The declining pattern of Breastfeeding is one of the world's most serious nutrition problems. It has been estimated that some 10 million cases of infant marasmic diarrhea occur in developing countries each year, many as a result of early termination of Breastfeeding and introduction of feeding bottles and breast milk substitutes.
From six months to two years of age, Breastfeeding should continue, but a growing child also needs to eat other foods in sufficient quantities to meet his body's requirements. This is called the weaning period when new foods are gradually added to the infant's diet. It is a critical period in the life of the child, because new foods and exposure to contaminated foods, water and utensils mean that weaning age children are more likely to become sick from diarrhea and other infections. This is also a period of rapid physical and mental development. If children are not given sufficient amounts of food and a diet rich in body-building, energy and protective foods during these critical years, they will stop growing. They may become sick more often than well-nourished children, and some will die. Those who live, but have been severely malnourished during this period, may never reach their physical and mental potential during life.
Infection and Malnutrition
One of the greatest dangers of the weaning period is the change from sterile breast milk to animal milk, semi-solid and solid foods, which are often acquired, stored and fed in unsanitary conditions. The weaning process is associated with the highest rate of infection, particularly of the gastrointestinal tract, that the child will experience in its entire lifetime. Infections, in turn, prepare the way for malnutrition and increase the negative effects of an inadequate diet.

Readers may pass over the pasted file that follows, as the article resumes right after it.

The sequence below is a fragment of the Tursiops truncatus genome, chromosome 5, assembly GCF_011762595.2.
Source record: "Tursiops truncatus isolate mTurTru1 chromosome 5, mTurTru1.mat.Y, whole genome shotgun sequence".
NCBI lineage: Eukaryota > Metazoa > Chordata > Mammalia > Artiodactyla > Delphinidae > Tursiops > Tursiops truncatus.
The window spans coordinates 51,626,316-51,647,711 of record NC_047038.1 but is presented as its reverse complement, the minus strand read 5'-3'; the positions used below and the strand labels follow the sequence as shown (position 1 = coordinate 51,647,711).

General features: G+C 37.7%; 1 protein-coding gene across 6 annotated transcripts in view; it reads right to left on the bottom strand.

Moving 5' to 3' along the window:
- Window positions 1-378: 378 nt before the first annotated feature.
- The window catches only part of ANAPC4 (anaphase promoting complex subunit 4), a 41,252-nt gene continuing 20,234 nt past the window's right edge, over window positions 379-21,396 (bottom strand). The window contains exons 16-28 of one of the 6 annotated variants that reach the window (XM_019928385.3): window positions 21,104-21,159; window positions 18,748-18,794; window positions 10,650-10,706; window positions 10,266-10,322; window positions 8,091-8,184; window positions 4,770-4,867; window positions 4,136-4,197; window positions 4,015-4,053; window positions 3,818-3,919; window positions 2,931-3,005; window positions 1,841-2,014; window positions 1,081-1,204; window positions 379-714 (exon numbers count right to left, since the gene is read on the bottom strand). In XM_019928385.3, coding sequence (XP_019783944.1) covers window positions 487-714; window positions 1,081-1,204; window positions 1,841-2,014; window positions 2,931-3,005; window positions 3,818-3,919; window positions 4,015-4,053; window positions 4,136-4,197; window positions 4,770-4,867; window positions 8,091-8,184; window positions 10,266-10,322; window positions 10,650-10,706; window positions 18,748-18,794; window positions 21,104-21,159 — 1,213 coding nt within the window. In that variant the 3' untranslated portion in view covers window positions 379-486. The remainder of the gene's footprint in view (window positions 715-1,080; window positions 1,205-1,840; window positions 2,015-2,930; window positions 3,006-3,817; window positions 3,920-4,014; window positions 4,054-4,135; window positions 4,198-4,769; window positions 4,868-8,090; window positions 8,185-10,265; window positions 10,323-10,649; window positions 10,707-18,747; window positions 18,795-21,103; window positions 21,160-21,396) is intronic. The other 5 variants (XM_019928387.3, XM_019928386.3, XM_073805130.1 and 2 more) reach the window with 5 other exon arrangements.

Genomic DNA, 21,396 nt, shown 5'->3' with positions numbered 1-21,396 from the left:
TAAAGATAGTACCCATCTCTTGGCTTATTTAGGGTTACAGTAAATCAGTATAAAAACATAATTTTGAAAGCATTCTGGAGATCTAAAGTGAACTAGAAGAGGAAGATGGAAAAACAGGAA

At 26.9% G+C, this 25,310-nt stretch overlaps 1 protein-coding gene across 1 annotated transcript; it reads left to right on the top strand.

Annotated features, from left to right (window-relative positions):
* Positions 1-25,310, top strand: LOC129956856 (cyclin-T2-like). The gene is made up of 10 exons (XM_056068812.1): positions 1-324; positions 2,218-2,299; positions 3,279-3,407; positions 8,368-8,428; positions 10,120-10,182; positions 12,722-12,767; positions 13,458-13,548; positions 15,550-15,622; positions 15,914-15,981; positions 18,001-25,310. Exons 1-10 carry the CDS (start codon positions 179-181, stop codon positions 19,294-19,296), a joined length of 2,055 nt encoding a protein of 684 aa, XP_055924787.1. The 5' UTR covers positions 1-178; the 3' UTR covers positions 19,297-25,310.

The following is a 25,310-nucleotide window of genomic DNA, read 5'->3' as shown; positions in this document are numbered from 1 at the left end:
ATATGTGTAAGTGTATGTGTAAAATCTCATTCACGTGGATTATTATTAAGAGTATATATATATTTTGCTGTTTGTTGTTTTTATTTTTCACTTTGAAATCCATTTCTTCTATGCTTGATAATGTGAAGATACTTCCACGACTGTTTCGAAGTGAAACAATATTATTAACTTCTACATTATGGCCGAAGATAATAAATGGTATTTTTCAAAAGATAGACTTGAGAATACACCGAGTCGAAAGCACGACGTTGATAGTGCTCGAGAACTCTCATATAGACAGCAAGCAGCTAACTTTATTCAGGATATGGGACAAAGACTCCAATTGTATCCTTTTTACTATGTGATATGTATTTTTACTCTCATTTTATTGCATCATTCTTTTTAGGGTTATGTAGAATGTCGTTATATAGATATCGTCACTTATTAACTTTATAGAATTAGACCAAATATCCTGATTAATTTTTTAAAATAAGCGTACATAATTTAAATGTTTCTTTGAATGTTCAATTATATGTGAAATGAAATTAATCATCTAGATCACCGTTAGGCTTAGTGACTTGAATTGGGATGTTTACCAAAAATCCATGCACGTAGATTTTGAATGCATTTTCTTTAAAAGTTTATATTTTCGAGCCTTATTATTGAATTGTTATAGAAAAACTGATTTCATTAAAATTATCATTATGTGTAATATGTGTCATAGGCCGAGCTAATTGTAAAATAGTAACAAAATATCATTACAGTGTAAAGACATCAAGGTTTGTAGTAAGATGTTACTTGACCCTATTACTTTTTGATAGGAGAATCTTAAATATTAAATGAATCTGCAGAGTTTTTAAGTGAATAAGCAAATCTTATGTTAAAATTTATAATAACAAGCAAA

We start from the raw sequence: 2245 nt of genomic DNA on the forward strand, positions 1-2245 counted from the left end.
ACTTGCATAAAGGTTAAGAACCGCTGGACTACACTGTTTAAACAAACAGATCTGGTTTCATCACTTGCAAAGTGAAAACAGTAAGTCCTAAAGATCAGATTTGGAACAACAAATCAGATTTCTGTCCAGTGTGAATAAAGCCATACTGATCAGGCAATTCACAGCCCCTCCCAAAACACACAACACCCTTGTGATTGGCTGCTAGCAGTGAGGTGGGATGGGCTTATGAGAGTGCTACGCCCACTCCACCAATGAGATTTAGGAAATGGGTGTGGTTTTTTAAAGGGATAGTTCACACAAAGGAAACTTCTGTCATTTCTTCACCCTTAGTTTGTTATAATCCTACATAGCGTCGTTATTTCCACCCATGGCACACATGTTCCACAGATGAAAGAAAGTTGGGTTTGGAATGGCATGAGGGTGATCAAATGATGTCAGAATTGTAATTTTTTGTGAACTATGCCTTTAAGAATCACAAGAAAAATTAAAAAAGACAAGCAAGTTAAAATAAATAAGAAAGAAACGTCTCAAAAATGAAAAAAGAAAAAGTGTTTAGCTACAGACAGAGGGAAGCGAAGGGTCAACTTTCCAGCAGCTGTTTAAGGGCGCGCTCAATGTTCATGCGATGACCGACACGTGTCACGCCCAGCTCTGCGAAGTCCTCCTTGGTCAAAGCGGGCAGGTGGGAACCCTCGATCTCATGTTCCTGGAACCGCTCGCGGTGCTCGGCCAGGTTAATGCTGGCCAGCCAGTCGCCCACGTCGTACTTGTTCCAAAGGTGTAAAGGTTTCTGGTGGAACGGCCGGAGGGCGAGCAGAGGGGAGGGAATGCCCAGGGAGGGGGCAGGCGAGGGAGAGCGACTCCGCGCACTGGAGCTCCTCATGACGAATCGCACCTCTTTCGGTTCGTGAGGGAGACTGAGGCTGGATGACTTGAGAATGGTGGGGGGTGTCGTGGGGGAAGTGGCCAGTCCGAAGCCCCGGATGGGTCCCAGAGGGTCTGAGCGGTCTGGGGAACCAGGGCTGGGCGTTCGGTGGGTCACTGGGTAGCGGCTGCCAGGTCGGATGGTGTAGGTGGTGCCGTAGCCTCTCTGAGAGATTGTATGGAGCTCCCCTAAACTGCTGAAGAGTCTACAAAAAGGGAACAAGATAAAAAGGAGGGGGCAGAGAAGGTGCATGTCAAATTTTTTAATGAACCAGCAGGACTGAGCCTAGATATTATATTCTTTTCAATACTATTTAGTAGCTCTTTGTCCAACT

Diarrhea is the most common infection of the weaning period; it is also the disease that kills more children in the world today than any other. A malnourished child will get diarrhea an average of four times as often and is also more likely to die from a diarrhea! infection than a well-nourished child.
Measles, tuberculosis, malaria, whooping cough and parasitic infections also have very detrimental effects on young children during infancy and weaning. These illnesses are both made more serious by malnutrition and can contribute to malnutrition. Immunization and improved nutrition are the keys to preventing measles, tuberculosis, whooping cough and other serious childhood illnesses that can cause and make malnutrition worse.
Child Spacing and Malnutrition
The amount of time between births is very important for the health of women and children, as is the total number of births in a woman's lifetime. Infants are more likely to survive if at least three years are allowed between births. This gives a woman's body the chance to rest after pregnancy and breastfeeding, before beginning this demanding cycle again. Adequate spacing between births helps to avoid depletion of the woman's body and deprivation of the growing fetus.
Spacing also reduces the total number of births and increases each child's share of family resources, especially food. Children from smaller families with several years allowed between births are generally better nourished, better educated and more productive than those from large, poorly spaced families.